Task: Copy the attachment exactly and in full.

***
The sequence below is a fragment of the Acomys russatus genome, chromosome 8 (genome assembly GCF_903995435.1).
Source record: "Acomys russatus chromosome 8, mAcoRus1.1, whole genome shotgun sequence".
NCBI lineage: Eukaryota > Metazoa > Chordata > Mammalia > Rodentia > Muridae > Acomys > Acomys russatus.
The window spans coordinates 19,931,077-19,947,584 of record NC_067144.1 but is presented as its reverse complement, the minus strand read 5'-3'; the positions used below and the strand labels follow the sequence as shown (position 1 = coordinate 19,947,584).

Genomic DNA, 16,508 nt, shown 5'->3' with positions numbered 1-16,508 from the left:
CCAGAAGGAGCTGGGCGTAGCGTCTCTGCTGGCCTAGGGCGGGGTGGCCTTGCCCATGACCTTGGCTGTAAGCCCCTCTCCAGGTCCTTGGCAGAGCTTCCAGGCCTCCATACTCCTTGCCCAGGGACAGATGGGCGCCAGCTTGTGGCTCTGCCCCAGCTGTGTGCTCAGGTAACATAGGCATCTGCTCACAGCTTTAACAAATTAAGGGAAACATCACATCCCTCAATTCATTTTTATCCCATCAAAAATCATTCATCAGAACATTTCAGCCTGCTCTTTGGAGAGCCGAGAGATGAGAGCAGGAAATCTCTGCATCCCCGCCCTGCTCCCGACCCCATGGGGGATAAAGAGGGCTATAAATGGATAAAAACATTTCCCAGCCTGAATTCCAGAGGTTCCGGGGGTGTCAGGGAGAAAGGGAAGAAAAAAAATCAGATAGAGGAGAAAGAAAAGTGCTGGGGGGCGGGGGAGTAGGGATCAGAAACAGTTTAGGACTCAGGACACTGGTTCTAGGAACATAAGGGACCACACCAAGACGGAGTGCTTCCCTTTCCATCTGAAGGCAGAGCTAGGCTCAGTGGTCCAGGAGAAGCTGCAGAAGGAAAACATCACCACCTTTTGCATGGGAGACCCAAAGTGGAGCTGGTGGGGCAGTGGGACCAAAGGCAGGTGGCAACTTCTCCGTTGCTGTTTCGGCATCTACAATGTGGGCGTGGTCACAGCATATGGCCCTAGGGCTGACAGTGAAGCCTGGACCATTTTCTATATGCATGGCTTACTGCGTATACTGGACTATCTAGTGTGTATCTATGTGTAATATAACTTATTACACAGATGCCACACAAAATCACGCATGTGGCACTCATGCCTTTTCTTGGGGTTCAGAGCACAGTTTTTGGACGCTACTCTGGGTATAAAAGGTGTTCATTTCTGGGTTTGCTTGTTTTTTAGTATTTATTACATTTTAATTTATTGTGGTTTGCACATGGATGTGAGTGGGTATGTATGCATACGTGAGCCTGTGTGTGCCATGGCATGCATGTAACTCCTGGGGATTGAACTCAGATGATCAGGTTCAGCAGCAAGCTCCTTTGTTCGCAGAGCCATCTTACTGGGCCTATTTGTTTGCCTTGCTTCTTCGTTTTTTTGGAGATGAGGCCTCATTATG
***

The sequence below is a fragment of the Acomys russatus genome, chromosome 8 (genome assembly GCF_903995435.1).
Source record: "Acomys russatus chromosome 8, mAcoRus1.1, whole genome shotgun sequence".
NCBI lineage: Eukaryota > Metazoa > Chordata > Mammalia > Rodentia > Muridae > Acomys > Acomys russatus.
The window spans coordinates 19,931,077-19,947,584 of record NC_067144.1 but is presented as its reverse complement, the minus strand read 5'-3'; the positions used below and the strand labels follow the sequence as shown (position 1 = coordinate 19,947,584).

Genomic DNA, 16,508 nt, shown 5'->3' with positions numbered 1-16,508 from the left:
CCAGAAGGAGCTGGGCGTAGCGTCTCTGCTGGCCTAGGGCGGGGTGGCCTTGCCCATGACCTTGGCTGTAAGCCCCTCTCCAGGTCCTTGGCAGAGCTTCCAGGCCTCCATACTCCTTGCCCAGGGACAGATGGGCGCCAGCTTGTGGCTCTGCCCCAGCTGTGTGCTCAGGTAACATAGGCATCTGCTCACAGCTTTAACAAATTAAGGGAAACATCACATCCCTCAATTCATTTTTATCCCATCAAAAATCATTCATCAGAACATTTCAGCCTGCTCTTTGGAGAGCCGAGAGATGAGAGCAGGAAATCTCTGCATCCCCGCCCTGCTCCCGACCCCATGGGGGATAAAGAGGGCTATAAATGGATAAAAACATTTCCCAGCCTGAATTCCAGAGGTTCCGGGGGTGTCAGGGAGAAAGGGAAGAAAAAAAATCAGATAGAGGAGAAAGAAAAGTGCTGGGGGGCGGGGGAGTAGGGATCAGAAACAGTTTAGGACTCAGGACACTGGTTCTAGGAACATAAGGGACCACACCAAGACGGAGTGCTTCCCTTTCCATCTGAAGGCAGAGCTAGGCTCAGTGGTCCAGGAGAAGCTGCAGAAGGAAAACATCACCACCTTTTGCATGGGAGACCCAAAGTGGAGCTGGTGGGGCAGTGGGACCAAAGGCAGGTGGCAACTTCTCCGTTGCTGTTTCGGCATCTACAATGTGGGCGTGGTCACAGCATATGGCCCTAGGGCTGACAGTGAAGCCTGGACCATTTTCTATATGCATGGCTTACTGCGTATACTGGACTATCTAGTGTGTATCTATGTGTAATATAACTTATTACACAGATGCCACACAAAATCACGCATGTGGCACTCATGCCTTTTCTTGGGGTTCAGAGCACAGTTTTTGGACGCTACTCTGGGTATAAAAGGTGTTCATTTCTGGGTTTGCTTGTTTTTTAGTATTTATTACATTTTAATTTATTGTGGTTTGCACATGGATGTGAGTGGGTATGTATGCATACGTGAGCCTGTGTGTGCCATGGCATGCATGTAACTCCTGGGGATTGAACTCAGATGATCAGGTTCAGCAGCAAGCTCCTTTGTTCGCAGAGCCATCTTACTGGGCCTATTTGTTTGCCTTGCTTCTTCGTTTTTTTGGAGATGAGGCCTCATTATG